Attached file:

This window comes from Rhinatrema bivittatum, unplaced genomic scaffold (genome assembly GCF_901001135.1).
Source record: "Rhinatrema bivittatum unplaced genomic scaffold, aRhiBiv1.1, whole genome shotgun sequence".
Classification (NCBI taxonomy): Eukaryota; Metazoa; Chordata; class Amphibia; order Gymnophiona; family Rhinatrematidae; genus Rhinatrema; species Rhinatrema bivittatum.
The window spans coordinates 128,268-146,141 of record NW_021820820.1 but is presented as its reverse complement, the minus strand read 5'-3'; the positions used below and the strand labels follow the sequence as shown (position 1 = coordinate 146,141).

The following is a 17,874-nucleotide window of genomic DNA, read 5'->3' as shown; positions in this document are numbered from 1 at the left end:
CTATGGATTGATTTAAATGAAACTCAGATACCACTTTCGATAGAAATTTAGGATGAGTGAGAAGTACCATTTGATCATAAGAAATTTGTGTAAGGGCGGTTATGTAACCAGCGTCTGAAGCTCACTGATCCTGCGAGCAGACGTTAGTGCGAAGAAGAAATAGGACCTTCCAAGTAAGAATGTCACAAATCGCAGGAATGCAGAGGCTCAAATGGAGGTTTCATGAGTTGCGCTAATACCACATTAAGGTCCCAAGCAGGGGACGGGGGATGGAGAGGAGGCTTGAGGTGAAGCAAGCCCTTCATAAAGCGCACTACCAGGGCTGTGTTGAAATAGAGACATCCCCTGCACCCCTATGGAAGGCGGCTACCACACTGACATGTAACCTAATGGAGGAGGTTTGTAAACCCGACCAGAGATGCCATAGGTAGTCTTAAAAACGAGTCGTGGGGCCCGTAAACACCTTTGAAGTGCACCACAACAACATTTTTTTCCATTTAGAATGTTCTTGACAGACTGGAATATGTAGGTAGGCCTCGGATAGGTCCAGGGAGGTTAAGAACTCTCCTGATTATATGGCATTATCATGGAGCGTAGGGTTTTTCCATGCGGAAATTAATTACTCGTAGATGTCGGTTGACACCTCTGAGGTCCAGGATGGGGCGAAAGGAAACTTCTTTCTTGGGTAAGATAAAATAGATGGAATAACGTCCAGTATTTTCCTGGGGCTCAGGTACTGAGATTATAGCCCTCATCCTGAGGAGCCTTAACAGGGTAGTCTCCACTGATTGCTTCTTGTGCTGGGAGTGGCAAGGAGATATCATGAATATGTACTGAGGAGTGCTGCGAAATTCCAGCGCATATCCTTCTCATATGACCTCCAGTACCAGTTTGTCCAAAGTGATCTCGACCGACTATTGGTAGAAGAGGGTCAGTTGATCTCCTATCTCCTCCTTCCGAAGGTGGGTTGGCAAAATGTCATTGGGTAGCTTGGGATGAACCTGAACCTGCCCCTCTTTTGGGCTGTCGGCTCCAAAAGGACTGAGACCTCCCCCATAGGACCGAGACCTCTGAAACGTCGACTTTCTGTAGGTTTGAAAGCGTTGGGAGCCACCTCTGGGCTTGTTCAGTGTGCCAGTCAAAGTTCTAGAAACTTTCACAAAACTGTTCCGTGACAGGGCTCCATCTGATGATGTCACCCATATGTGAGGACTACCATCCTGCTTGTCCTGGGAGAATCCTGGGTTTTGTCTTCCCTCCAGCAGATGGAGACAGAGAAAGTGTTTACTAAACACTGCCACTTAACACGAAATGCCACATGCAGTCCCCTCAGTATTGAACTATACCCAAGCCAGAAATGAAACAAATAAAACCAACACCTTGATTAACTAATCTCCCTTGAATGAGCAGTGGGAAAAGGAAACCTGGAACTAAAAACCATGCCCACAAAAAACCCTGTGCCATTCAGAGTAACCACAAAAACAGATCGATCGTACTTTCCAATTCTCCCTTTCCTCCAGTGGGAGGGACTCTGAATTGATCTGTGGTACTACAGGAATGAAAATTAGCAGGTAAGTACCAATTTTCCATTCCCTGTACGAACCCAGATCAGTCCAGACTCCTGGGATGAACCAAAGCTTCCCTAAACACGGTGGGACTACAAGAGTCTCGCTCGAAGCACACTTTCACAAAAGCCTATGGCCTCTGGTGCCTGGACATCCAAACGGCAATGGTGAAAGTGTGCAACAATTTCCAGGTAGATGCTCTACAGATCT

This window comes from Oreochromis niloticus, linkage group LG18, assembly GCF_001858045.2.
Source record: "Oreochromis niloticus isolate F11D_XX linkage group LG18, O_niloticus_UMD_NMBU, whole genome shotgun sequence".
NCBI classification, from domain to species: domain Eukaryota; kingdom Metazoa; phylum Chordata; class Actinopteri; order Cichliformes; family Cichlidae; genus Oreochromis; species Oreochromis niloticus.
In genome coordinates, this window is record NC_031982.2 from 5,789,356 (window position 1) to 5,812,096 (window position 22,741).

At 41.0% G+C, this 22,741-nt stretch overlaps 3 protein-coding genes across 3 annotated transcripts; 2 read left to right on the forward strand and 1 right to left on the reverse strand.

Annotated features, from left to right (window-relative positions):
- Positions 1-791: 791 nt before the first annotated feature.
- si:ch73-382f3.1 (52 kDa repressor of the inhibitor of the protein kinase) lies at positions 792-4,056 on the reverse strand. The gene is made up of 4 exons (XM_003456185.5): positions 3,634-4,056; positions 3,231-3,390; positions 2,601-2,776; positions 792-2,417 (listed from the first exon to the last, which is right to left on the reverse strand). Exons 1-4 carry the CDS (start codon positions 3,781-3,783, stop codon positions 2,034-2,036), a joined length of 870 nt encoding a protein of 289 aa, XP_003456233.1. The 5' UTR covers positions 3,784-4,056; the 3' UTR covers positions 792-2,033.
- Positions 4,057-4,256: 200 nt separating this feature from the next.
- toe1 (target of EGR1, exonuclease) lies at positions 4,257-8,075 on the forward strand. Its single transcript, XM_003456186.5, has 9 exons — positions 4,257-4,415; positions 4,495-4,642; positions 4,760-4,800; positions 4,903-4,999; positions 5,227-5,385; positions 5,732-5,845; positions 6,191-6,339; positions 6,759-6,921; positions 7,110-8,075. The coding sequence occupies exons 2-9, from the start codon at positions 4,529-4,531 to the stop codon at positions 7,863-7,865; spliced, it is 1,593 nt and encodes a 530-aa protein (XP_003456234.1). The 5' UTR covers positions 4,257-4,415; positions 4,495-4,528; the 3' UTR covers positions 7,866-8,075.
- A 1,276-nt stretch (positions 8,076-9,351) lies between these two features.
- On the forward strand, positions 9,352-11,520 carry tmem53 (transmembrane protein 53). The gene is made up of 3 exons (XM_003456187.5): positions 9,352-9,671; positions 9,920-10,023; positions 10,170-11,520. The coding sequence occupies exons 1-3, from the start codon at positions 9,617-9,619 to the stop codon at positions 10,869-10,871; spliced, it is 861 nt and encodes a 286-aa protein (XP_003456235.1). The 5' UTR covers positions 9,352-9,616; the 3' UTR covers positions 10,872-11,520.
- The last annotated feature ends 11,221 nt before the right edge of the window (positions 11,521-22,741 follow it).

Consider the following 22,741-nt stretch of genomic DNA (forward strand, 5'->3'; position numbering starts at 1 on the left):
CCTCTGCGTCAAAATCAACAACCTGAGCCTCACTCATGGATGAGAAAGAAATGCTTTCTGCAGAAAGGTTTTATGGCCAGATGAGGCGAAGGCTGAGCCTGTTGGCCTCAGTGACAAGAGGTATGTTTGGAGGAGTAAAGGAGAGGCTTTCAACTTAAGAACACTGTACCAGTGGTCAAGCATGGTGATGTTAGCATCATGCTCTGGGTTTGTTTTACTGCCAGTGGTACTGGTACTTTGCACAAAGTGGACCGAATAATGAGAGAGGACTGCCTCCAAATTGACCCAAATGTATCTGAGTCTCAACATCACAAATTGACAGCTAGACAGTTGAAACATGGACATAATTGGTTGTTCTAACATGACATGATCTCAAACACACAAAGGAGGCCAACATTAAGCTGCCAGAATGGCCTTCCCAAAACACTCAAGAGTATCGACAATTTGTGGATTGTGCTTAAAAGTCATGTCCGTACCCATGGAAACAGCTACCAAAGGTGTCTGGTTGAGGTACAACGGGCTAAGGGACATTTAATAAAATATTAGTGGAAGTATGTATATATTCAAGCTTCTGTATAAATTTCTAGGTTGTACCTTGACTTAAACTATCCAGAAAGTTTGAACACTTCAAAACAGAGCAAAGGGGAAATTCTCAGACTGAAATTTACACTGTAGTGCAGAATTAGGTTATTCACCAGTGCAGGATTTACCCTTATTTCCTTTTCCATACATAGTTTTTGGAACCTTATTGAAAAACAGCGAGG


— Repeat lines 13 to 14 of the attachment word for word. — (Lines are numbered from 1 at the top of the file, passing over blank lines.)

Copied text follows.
- Positions 1-791: 791 nt before the first annotated feature.
- si:ch73-382f3.1 (52 kDa repressor of the inhibitor of the protein kinase) lies at positions 792-4,056 on the reverse strand. The gene is made up of 4 exons (XM_003456185.5): positions 3,634-4,056; positions 3,231-3,390; positions 2,601-2,776; positions 792-2,417 (listed from the first exon to the last, which is right to left on the reverse strand). Exons 1-4 carry the CDS (start codon positions 3,781-3,783, stop codon positions 2,034-2,036), a joined length of 870 nt encoding a protein of 289 aa, XP_003456233.1. The 5' UTR covers positions 3,784-4,056; the 3' UTR covers positions 792-2,033.